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March 2018 | Base Metals


Tariff uncertainties a headwind for base metals prices

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Base metals traded on the London Metal Exchange are down across the board by an average of 0.3% this morning, Wednesday March 7. Nickel leads the decline with a 0.9% drop to $13,520 per tonne, while the rest are off between less than 0.1% and 0.3%, with three-month copper prices at $6,977 per tonne.

Volume has been average with 6,272 lots traded as of 06.48am London time.

Precious metals prices are also weaker with gold prices off by 0.4% ($1,333.83 per oz), silver off by 0.6% ($16.68/oz), platinum by off 0.2% ($965.20 per oz) and palladium off slightly at $982.90 per oz. This follows a general day of strength on Tuesday that saw the complex close up by an average of 1.1%, led by a 2.3% rise in platinum prices.

On the Shanghai Futures Exchange this morning, metals prices are mixed - aluminium and tin prices are down by 0.9% and 0.5% respectively, zinc prices are little changed, lead and nickel prices are up by 0.5% and copper prices are up 0.4% at 52,520 yuan ($8,296) per tonne. Spot copper prices in Changjiang are up by 0.3% at 51,900-52,070 yuan per tonne and the LME/Shanghai copper arbitrage ratio has eased to 7.53, from 7.58 on Tuesday.

In other metals in China, iron ore prices are down by 0.2% at 519 yuan per tonne on the Dalian Commodity Exchange. On the SHFE, steel rebar prices are down by 1%, while gold prices and silver prices are up 0.5% and 0.7% respectively.

In wider markets, spot Brent crude oil prices are off by 0.41% at $65.21 per barrel, while the yield on US 10-year treasuries has fallen to 2.86%, while the German 10-year bund yield has edged up to 0.66%.

Equity markets in Asia are weaker this morning on the back of a pick-up in concerns over a trade war, which has escalated with the European Union proposing tariffs on some US goods, and on the resignation of US President Donald Trump’s top economic adviser Gary Cohn: Nikkei (-0.77%), Hang Seng (-1.06%), CSI 300 (-0.77%), ASX 200 (-1.01%) and the Kospi (-0.40%). This follows volatility in western markets on Tuesday, where in the United States the Dow Jones closed up by 0.04% at 24,884.12, and in Europe where the Euro Stoxx 50 closed down by 0.08% at 3,357.86 - but since the closes, pre-market indications suggest the Dow is down by 1.4%.

The dollar index has fallen back to 89.53 as the potential for trade wars and Cohn’s resignation weigh on sentiment. The euro (1.2418), yen (105.62) and Australian dollar (0.7803) are firmer on the back of the weaker dollar, while sterling is flat (1.3886). The yuan is also stronger at 6.3228, while the other emerging market currencies we follow remain mixed.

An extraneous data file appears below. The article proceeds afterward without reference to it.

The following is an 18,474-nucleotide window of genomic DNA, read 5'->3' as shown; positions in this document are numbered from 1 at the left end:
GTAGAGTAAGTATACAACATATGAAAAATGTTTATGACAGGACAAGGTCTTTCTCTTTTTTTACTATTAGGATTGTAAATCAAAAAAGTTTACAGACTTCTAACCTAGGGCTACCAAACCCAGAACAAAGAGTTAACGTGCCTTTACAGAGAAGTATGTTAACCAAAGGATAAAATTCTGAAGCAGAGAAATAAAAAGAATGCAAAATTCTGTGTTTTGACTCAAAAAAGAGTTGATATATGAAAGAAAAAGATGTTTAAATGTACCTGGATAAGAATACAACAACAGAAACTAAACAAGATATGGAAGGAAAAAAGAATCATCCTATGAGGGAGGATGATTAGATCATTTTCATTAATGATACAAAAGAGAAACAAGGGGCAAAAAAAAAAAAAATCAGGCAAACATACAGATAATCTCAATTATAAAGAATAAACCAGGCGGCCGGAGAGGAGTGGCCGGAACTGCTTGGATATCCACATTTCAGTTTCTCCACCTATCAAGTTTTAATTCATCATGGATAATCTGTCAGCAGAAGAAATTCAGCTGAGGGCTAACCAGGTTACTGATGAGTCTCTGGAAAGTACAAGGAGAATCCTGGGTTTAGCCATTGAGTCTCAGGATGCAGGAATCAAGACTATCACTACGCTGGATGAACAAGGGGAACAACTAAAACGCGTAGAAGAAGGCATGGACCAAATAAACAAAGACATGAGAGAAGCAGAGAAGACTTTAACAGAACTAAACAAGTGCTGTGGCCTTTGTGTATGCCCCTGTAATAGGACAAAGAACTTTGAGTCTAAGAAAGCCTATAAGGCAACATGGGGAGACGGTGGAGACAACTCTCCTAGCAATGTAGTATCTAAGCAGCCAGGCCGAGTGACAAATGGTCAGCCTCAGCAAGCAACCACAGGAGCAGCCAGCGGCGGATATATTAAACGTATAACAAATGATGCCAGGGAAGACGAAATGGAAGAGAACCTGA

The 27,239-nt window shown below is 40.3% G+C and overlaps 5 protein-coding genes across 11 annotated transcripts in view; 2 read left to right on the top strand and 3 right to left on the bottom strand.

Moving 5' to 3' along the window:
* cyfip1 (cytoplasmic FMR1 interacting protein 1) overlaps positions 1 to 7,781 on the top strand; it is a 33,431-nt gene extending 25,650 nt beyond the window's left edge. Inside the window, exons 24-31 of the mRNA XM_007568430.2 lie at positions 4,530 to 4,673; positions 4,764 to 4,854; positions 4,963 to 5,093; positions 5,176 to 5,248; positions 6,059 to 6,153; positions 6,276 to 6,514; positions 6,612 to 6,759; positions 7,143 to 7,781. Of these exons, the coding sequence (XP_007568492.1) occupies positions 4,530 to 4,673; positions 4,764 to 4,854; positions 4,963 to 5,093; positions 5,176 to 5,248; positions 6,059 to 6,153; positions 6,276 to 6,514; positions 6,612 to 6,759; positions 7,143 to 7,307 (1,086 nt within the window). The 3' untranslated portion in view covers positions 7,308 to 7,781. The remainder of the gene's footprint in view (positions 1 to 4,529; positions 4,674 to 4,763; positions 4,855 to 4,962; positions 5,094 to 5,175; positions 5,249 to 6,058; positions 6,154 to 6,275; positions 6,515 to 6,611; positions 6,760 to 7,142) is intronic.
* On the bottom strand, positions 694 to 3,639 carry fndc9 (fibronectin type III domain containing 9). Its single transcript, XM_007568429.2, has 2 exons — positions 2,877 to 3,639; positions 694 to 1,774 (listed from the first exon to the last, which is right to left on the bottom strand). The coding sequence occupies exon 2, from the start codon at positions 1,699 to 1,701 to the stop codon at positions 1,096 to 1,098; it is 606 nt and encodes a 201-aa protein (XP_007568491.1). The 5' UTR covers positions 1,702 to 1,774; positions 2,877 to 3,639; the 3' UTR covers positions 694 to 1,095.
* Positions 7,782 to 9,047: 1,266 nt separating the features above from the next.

Economic data out today includes Japan’s leading indicators that came in at 104.8%, which was down from the prior reading of 107.4%. Data out later includes France’s trade balance, UK house price index (HPI), EU revised gross domestic product (GDP), along with US releases including ADP non-farm employment change, revised non-farm productivity and unit labor costs, trade balance, crude oil inventories, the beige book and consumer credit. In addition, US Federal Open Market Committee members William Dudley and Raphael Bostic are speaking.

Most of the base metals remain on a back footing this morning and that seems to be a result of the increased uncertainty over the combination of whether a trade war is about to kick-off, a more hawkish US Federal Reserve, nervous equity markets and some disappointing manufacturing purchasing managers’ index (PMI) data for February. We expect these headwinds will pass and the underlying concerted global growth to underpin commodity prices, but sentiment may be weak for a while as these uncertainties prevail. As such, we would let any weakness run its course but be on the lookout for buying opportunities once the winds start to change direction.

Gold prices are holding up well and the uncertainty mentioned above is likely to prompt a pick-up in haven interest, while the other more industrial precious metals may well suffer in line with the base metals.
This article was first published by FastMarkets as the Metals Morning View.

William Adams
FastMarkets


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